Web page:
South of the Sahara, events popped up across South Africa as politicians sought to address the country’s high unemployment rate and appeal to workers ahead of August elections. In Nigeria, President Mohammadu Buhari spoke to thousands of workers in Abuja, touting his anti-corruption campaign. A Mozambique labor leader addressed a crowd in Maputo about the debts of state-owned companies and the need for wage and workplace reform. As the decline of oil prices has created economic hardship throughout Angola, the country’s two labor unions marched to draw attention to deteriorating worker conditions and the need for infrastructure maintenance. Workers in Ghana protested the privatization of the management of the state-owned Electric Company of Ghana, while the government insisted the company was still run by the state. Meanwhile, Ethiopia sidestepped Sunday commemorations altogether by moving May Day to May 3, when labor leaders plan to highlight ongoing struggles to organize Ethiopian workers.

Nepal News | Women

Nepal elects first woman president following establishment of new constitution
  • Bidhya Devi Bhandari, a member of the Communist Party of Nepal-United Marxist Leninist (CPN-UML), was elected Nepal’s second president by the Nepalese parliament.
  • Though the presidency is largely a ceremonial role, Bhandari has had a long political career that began after the death of her husband, a Nepali politician, in 1993.
  • Although she worked to secure a one-third quota for women in Nepal’ parliament, Bhandari has been at the center of controversy surrounding the inclusion of women’s rights in Nepal’s new constitution, having made comments construed as supporting gender inequality in the country.

Read more:
Bhandari is Nepal’s 1st female President” (The Kathmandu Post)
This Woman Is Now Nepal’s First Female President” (BuzzFeed News)
A Himalayan first” (The Indian Express)

(Image Credit: Navesh Chitrakar/Reuters, via BuzzFeed News)

Nepal News | LGBT

New Nepal constitution enshrines rights of LGBT citizens
  • Along with wide-ranging inclusion of vulnerable classes, gender and sexual minorities were identified as being entitled to political protections.
  • The constitution is the first to be approved since the 2008 abolition of the Nepalese monarchy.
  • Marriage is not defined in the constitution, but a special tribunal called upon by the Supreme Court has recommended the extension of marriage rights to sexual minorities.
“The nation’s leadership has affirmed that its LGBT citizens deserve the constitutional right to live their lives free from discrimination and fear.”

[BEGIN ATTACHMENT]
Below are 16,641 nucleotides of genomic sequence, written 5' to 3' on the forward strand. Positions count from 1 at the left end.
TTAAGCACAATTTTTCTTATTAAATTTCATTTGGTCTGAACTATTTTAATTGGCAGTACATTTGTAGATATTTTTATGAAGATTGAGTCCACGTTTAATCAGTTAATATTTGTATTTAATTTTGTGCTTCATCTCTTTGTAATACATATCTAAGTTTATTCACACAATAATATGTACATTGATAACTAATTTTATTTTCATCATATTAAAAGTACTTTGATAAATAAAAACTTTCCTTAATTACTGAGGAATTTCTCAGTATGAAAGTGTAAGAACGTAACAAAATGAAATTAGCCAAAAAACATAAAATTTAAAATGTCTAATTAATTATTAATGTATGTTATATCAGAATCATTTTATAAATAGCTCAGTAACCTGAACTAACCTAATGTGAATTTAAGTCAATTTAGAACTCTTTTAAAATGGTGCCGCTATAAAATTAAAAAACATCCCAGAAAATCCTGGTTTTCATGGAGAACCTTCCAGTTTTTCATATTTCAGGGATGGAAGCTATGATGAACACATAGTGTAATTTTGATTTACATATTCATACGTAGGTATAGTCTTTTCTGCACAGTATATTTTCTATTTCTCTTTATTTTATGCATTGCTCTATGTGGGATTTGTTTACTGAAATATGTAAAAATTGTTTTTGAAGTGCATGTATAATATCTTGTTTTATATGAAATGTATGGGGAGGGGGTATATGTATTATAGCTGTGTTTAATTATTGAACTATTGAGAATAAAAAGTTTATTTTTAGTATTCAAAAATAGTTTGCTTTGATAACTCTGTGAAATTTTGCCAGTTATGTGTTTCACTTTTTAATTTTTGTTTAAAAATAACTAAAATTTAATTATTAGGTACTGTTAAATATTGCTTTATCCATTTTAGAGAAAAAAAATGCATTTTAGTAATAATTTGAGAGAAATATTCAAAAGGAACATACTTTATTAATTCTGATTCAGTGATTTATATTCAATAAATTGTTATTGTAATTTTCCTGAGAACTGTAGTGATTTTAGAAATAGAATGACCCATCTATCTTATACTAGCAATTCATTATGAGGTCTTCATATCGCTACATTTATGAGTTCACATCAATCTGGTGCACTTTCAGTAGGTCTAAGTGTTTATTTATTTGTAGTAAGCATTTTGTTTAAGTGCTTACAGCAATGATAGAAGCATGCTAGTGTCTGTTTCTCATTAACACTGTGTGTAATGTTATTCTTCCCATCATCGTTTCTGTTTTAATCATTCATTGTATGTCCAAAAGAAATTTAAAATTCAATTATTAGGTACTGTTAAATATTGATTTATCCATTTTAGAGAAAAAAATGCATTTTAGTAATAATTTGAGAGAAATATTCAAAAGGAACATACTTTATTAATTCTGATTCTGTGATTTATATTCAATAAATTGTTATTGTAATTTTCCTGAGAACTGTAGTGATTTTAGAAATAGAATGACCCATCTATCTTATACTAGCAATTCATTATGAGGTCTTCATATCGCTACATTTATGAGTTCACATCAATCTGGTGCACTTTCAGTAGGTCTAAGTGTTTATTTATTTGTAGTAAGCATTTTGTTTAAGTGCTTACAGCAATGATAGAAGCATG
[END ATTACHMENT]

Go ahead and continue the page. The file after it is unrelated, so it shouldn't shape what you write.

Read the full story at the Washington Blade.

Nepal News | Transgender

Nepal issues its first trans-friendly passport
  • Monica Shahi, a trans LGBT activist, was awarded the passport, which includes a third category for gender minorities.
  • The issuance follows the amendment of Nepal’s passport regulations earlier in the year.
  • Nepal joins Australia and New Zealand in designating a third gender option on passports.

“Today is an important day in my life and I hope the younger generation is encouraged by the move.”

Read the full story at Firstpost.

Interregional Feature | Bhutanese

Bhutan’s Refugees

Al Jazeera traces the history and future of the more than 120,000 ethnic Nepalis who have been driven from the country by an authoritarian government hostile to their culture and presence.  The feature follows a group of Bhutanese refugees as they make their way from their refugee camp in Nepal to the U.S.

View the full feature at Al Jazeera.

Nepal News | LGBTQ

Nepal’s LGBT community faces unique challenges atop already precarious social conditions after earthquakes
  • The Blue Diamond Society has been a leading organization for the support of Nepal’s sexual and gender minority community, and their tents have provided a place of refuge for individuals alienated from families and communities in the aftermath of the country’s devastating earthquakes.
  • Some in the community face challenging situations during the rebuilding period, such as lack of health services and facilities for third-gender-identifying individuals.
  • The Red Cross has designated staff devoted to providing support to society’s most vulnerable, and it has worked closely with the Blue Diamond Society to provide services and raise awareness about the community among volunteers.

“What Nepal is going through is beyond imagination. But we, the LGBTIQ people of Nepal, pledge with all Nepalese, that we will rebuild our lives, our families, our societies and our nation.”

Read the full story at Gay News Network.

(Image Credit: Paula Bronstein/Gay News Network)

Some Nepalis working on World Cup construction projects in Qatar denied leave to return to Nepal for funerals and family visits. More from The Guardian.